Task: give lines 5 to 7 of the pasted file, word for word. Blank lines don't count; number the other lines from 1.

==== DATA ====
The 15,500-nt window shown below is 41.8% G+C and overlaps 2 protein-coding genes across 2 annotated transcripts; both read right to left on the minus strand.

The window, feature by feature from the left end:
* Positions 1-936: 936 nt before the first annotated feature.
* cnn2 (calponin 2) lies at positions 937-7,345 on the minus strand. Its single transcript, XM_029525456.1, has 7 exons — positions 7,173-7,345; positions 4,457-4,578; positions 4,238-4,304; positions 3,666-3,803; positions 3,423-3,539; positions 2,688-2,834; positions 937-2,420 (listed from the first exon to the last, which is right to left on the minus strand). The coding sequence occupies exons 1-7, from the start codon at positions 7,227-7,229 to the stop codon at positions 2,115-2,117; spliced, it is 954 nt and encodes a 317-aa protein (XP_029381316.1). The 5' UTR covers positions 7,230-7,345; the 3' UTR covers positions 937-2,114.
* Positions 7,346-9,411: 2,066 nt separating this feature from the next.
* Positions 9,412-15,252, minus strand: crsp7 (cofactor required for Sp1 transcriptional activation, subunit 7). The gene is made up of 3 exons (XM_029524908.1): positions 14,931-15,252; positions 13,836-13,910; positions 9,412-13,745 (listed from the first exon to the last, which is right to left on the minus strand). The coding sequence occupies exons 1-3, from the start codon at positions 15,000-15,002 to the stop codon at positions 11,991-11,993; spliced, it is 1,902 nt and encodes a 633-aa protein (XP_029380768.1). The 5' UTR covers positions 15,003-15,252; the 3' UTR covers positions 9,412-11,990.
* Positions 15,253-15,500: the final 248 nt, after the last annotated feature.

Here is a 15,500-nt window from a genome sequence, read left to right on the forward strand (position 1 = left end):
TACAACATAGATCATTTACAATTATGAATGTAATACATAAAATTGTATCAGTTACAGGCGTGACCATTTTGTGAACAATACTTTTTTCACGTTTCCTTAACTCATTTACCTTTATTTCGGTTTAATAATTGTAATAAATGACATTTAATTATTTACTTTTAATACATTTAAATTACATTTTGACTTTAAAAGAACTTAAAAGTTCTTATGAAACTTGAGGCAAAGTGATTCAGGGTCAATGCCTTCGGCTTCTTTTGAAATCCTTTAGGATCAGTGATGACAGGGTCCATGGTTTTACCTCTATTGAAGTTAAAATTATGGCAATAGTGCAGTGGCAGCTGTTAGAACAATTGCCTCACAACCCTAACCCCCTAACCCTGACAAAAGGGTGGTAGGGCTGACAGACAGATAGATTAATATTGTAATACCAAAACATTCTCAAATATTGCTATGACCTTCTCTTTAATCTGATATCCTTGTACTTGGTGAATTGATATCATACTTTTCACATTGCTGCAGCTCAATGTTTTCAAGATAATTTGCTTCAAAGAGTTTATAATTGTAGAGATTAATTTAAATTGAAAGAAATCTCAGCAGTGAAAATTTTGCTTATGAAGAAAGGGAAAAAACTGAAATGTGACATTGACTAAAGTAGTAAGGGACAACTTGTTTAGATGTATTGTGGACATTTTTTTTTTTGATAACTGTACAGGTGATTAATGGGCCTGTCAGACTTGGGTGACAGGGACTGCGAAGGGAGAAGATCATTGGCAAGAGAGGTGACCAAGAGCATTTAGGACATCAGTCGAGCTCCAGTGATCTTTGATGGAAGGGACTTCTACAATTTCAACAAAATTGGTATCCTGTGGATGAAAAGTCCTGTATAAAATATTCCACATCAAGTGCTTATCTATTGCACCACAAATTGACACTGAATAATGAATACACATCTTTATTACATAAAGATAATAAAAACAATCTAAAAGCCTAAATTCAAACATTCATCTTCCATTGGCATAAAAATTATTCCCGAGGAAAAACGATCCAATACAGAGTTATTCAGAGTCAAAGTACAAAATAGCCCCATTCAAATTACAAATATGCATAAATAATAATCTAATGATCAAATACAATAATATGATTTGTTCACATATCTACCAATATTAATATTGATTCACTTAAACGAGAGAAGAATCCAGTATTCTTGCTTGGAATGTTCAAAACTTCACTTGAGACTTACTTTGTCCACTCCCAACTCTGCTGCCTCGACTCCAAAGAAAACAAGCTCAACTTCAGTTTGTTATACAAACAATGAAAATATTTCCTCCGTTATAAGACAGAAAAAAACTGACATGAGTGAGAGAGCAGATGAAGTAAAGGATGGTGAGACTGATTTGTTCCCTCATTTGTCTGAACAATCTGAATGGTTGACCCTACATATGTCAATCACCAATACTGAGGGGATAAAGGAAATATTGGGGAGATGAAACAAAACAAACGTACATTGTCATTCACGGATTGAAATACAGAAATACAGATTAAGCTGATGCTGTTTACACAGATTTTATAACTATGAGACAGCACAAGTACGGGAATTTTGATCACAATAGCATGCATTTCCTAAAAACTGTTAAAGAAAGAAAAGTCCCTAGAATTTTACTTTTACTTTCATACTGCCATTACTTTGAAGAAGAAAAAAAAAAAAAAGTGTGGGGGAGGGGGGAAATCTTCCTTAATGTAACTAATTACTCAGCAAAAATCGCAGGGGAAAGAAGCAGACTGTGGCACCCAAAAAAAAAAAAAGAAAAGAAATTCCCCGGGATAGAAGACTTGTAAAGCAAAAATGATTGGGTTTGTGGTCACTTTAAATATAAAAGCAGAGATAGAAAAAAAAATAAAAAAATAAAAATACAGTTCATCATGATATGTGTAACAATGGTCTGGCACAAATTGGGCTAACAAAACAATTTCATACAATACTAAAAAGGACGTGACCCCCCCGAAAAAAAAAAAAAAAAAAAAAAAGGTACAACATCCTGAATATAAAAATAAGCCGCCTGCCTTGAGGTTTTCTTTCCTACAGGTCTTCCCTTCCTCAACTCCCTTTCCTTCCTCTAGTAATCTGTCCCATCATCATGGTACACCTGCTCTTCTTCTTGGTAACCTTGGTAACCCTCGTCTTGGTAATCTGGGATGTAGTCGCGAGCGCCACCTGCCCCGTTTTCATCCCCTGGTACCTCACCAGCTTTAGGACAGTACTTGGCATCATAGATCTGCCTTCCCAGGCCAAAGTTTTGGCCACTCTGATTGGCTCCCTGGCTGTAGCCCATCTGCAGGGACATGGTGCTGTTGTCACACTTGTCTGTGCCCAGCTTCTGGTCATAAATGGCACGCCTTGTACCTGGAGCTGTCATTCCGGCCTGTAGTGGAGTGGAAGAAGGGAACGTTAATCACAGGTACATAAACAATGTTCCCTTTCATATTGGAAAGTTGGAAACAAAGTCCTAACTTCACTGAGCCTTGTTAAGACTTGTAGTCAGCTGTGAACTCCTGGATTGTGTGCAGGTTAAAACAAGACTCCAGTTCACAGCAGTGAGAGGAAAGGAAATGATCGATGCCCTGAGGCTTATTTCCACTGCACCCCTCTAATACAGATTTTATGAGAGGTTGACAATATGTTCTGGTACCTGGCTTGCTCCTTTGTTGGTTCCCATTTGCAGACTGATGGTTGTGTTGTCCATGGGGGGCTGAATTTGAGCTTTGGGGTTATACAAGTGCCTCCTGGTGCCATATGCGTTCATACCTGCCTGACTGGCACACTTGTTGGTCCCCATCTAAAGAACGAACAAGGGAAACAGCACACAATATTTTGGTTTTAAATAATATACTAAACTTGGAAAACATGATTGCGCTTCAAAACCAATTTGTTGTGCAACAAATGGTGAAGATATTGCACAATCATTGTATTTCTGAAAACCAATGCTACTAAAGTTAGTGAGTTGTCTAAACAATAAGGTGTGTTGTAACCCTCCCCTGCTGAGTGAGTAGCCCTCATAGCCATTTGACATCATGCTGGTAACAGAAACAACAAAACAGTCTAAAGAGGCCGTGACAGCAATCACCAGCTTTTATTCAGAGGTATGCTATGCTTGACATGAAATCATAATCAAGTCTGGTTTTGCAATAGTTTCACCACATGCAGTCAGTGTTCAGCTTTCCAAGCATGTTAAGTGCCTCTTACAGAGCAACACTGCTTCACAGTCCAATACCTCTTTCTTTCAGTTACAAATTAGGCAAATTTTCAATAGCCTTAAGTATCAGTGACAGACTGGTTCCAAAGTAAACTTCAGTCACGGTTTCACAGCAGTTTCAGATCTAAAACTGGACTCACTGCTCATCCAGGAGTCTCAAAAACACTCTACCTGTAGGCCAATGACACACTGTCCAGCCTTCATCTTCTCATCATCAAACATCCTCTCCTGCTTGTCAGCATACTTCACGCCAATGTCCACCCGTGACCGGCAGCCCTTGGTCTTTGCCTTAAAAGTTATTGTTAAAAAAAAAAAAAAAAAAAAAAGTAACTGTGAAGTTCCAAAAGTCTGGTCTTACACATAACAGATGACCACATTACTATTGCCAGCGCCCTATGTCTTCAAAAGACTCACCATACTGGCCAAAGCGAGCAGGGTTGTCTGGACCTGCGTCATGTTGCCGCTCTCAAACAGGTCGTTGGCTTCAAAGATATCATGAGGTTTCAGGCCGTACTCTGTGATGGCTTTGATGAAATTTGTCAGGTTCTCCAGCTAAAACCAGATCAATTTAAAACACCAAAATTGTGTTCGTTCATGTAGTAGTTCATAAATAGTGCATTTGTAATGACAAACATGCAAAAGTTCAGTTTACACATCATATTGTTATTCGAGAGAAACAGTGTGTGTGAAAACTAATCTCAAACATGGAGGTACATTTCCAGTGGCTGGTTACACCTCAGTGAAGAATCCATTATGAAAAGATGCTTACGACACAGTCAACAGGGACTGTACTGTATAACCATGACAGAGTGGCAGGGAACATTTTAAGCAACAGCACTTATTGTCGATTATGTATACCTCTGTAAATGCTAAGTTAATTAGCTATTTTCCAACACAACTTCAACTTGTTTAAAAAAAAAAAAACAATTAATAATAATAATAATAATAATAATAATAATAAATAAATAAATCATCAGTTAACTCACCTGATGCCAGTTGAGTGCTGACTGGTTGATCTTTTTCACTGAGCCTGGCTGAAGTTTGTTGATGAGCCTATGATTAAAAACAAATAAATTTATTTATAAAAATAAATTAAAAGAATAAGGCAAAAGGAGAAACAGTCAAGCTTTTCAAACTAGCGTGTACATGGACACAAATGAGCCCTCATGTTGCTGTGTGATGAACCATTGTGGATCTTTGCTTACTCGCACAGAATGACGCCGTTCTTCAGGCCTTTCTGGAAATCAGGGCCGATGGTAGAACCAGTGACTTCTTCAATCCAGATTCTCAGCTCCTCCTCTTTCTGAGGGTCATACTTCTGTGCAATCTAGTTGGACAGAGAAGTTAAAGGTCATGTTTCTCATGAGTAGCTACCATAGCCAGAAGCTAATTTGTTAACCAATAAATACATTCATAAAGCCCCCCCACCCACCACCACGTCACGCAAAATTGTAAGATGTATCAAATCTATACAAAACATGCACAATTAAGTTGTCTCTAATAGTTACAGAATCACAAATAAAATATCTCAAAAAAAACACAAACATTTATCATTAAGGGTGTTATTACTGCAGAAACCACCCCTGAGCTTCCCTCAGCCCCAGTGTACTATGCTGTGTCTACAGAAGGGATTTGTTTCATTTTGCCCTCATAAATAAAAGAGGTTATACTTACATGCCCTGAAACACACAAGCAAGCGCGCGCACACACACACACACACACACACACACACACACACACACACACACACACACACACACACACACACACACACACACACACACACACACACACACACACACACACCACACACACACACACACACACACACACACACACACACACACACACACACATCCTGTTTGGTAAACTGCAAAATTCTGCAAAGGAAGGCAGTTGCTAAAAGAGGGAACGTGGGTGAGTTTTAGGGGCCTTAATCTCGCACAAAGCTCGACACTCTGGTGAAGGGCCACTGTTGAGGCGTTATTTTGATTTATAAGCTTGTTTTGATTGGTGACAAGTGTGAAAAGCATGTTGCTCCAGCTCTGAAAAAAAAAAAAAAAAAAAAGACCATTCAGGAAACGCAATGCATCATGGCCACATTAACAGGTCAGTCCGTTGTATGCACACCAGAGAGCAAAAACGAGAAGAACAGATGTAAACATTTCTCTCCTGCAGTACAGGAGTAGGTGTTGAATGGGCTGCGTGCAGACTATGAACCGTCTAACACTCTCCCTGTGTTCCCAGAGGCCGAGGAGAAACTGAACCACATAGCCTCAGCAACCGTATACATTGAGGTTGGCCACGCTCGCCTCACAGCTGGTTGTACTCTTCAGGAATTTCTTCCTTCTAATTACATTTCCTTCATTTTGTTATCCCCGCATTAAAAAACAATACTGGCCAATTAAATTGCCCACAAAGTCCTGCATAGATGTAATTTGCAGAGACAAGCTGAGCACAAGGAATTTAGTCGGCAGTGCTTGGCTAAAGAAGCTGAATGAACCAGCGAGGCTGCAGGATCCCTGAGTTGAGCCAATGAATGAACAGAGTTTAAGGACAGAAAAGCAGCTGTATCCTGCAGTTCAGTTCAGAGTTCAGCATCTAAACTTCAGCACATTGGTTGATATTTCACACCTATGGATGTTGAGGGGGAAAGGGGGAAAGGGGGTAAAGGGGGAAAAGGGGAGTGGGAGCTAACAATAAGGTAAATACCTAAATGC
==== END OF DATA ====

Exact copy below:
* Positions 7,346-9,411: 2,066 nt separating this feature from the next.
* Positions 9,412-15,252, minus strand: crsp7 (cofactor required for Sp1 transcriptional activation, subunit 7). The gene is made up of 3 exons (XM_029524908.1): positions 14,931-15,252; positions 13,836-13,910; positions 9,412-13,745 (listed from the first exon to the last, which is right to left on the minus strand). The coding sequence occupies exons 1-3, from the start codon at positions 15,000-15,002 to the stop codon at positions 11,991-11,993; spliced, it is 1,902 nt and encodes a 633-aa protein (XP_029380768.1). The 5' UTR covers positions 15,003-15,252; the 3' UTR covers positions 9,412-11,990.
* Positions 15,253-15,500: the final 248 nt, after the last annotated feature.